Product cycles being what they are, we often see a peak in launches and announcements in the autumn conference season, with another round at or before MWC. This week, with Broadband World Forum in Amsterdam to the fore, we’ve seen a clutch of product announcements or launches.
They encompass new technology implementations to boost capacity, to software for planning and optimisation, to advances in vendors’ approaches to NFV and SDN use cases.
Here, then, in no particular order, are the key announcements that crossed my inbox this week.
Ericsson announced it had a line card upgrade path for Smart Services Router, announcing it had a new board for the router based on new processing capabilities supported by its in-house developed network processor – the SNP4000.
Bit of a snooze? Maybe not.
Something like the SSR is required to perform a lot more functions than an edge router of a few years back. The SSR might be required to implement application awareness using DPI, perform LTE gateway functions and terminate IP Sec traffic, network address translation, perhaps firewall and IDS. That’s a lot more than the traditional L3 packet processing.
In turn, that puts a strain on “traditional” network processing units, that are, according to The Linley Group, reaching “breaking point” due to restrictions in code flexibility, memory and storage, and the ability to provide L4-7 packet processing and inspection.
(If you want to read more about this, see this whitepaper from Linley that is hosted on Ericsson’s site – I don’t know if it was paid for by Ericsson)
You’ll see from that paper that, in Linley’s view, What Ericsson is doing is implementing a high performance processing architecture that enables it to combine the power efficiency of an NPU with the processing power of multi-core CPUs with networking accelerators.
Linley Group says: “We estimate the newest multicore processors deliver about 1Gbps/W, whereas the newest NPUs provide nearly 5Gbps/W. In an edge-router line card, this difference translates directly to network-port density.”
According to Linley, Cisco developed the first NPU with its QuantumFlow Processor (QFP) for the ASR 1000, which was introduced in March 2008.
“In 2H12, Cisco shipped a second-generation QFP using 64 CPUs at 1.5GHz. Using a pair of these packet processors plus a pair of traffic managers, the ASR 1000 is now capable of 100Gbps throughputs. This configuration’s maximum packet rate, however, is only 58Mpps, or slightly less than 40Gbps for 64-byte packets.”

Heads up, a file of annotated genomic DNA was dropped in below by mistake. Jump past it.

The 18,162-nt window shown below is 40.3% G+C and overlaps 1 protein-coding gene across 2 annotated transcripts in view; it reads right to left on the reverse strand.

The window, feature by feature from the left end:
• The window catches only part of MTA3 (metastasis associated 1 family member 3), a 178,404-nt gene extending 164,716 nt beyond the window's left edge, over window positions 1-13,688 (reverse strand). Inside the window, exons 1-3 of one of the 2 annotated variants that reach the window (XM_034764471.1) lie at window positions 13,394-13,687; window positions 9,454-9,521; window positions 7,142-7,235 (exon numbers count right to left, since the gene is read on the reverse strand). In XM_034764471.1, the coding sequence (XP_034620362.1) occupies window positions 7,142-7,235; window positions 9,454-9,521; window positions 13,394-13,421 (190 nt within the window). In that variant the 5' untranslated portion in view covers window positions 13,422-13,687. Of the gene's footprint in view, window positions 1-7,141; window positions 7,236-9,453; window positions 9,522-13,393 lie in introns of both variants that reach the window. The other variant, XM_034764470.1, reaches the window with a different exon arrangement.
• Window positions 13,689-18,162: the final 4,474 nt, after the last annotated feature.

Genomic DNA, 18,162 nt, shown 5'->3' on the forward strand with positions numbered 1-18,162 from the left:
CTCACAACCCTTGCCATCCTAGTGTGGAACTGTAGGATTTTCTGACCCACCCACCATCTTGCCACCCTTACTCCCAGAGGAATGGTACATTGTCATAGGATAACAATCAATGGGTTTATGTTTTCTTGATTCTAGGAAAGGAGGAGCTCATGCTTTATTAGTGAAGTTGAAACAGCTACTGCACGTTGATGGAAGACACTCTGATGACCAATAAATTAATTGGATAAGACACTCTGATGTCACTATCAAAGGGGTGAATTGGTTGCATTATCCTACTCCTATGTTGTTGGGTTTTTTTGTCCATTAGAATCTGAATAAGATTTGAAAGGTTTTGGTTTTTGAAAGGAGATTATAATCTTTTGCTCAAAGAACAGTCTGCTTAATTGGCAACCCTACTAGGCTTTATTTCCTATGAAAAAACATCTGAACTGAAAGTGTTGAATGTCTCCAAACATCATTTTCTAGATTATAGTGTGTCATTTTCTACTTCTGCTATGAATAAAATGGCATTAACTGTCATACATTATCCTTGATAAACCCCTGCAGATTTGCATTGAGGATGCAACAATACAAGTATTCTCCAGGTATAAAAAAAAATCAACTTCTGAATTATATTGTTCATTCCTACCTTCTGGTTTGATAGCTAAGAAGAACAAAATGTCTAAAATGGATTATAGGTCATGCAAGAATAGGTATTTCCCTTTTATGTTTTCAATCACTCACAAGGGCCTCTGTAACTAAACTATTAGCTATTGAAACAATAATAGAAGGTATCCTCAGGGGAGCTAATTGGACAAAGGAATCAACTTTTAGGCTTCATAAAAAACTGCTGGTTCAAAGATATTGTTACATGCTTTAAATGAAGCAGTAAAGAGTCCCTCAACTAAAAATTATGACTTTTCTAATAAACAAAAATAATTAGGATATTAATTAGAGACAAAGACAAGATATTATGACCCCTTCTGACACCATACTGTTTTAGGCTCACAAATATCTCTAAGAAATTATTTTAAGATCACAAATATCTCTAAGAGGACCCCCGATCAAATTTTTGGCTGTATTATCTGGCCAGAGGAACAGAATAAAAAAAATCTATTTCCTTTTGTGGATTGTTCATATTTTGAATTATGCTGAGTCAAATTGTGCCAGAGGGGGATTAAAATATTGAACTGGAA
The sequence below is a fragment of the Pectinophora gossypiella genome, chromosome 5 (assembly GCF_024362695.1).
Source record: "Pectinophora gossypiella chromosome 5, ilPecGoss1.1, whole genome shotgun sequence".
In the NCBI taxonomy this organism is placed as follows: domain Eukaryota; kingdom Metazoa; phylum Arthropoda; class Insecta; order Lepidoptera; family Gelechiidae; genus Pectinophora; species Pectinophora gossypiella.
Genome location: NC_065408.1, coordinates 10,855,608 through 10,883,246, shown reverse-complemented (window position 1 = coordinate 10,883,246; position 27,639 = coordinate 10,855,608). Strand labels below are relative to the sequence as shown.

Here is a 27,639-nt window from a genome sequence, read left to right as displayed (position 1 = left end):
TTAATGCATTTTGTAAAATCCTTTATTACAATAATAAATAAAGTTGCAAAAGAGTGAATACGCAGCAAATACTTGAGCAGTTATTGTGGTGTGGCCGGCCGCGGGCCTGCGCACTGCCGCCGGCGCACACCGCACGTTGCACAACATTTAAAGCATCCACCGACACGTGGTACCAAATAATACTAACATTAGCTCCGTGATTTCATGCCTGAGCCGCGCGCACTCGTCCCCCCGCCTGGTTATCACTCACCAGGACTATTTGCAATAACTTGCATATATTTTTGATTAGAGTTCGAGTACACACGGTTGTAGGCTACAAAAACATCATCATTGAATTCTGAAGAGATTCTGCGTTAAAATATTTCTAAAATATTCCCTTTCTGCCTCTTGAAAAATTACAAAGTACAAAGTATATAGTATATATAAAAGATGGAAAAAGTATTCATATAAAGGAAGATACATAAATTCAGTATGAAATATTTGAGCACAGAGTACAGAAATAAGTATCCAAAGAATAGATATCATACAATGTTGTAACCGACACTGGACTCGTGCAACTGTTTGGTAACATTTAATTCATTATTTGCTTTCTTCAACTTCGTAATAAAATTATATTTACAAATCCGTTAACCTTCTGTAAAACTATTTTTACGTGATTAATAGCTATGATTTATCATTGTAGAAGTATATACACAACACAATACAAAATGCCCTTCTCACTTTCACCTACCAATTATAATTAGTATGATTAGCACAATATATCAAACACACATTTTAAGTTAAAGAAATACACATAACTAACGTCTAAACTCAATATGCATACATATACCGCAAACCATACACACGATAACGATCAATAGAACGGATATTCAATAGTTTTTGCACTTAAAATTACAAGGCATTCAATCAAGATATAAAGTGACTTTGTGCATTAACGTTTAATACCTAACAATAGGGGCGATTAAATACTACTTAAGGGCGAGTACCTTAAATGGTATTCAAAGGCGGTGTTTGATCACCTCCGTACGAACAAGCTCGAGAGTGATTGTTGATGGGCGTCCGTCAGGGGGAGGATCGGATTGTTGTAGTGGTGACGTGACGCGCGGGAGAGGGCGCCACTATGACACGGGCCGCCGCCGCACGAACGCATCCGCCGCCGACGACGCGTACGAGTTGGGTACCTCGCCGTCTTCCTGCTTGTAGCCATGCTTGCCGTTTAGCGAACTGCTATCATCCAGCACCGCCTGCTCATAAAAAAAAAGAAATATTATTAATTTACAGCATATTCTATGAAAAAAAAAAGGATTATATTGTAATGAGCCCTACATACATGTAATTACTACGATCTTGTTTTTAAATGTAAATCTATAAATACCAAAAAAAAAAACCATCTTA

Ericsson’s NPU combines 200Gbps of packet processing with a 100Gbps hierarchical traffic manager on a single chip. The SNP 4000 is designed for line-rate processing at these throughputs, meaning it is capable of processing 300Mpps, as Table 1 shows. The first product based on the new chip, which will be available in 4Q13, is the 20-port 10G Ethernet line card for the SSR 8000 [that Ericsson announced this week].
By supporting a GNU tool chain and SMP Linux, these new Ericsson and EZchip NPUs enable flexibility similar to that of multicore processors. This means the chips can handle virtually any new protocol or feature and adapt more quickly to carriers’ requirements.
For example, the NPUs can implement OpenFlow for SDN and adapt to new versions;
handle multiple applications for service chaining; provide stateful processing for features
such as NAT and firewalls; deliver application visibility for billing, SLA enforcement, or
This focus on system architecture seems a bit dry, but vendors and operators need to ask, where do the functions performed by dedicated hardware migrate to?
This focus on system architecture seems a bit dry, but vendors and operators need to ask, where do the functions performed by dedicated hardware migrate to? Is there a middle ground between standard hardware and high end Ethernet switches? If so, what am I going to run those functions on? It appears as if Ericsson thinks that for now the answer to both these questions might be an edge router, built on a high performance (SNP4000) platform, running virtualised functions.
That’s part of its Service Provider SDN and cloud systems messaging, something it is talking about in terms of developing over the next few years. Is it the standard hardware-based, software defined, open network? Up for debate, but with 12 SSR contracts signed up in the last quarter, this sort of distributed processing capability is hitting a few operator buttons right now.
Sticking with matters SDN, Huawei claimed to have launches the first orchestration network management system for SDN controllers – NetMatrix. Details were sketchy, by in amongst the buzzword density, the company was hitting on the important point of how operators will control OSS integration across networks elements. In Huawei’s case, it said NetMatrix would do this by “shielding” complexity in the network – in this case presenting the orchestrator as simplifier and coordinator of different systems.
NSN is in the midst of a series of product and technology announcements. It did the same thing last year, outlining a programme of announcements under a unifying theme. Here’s something I wrote on last year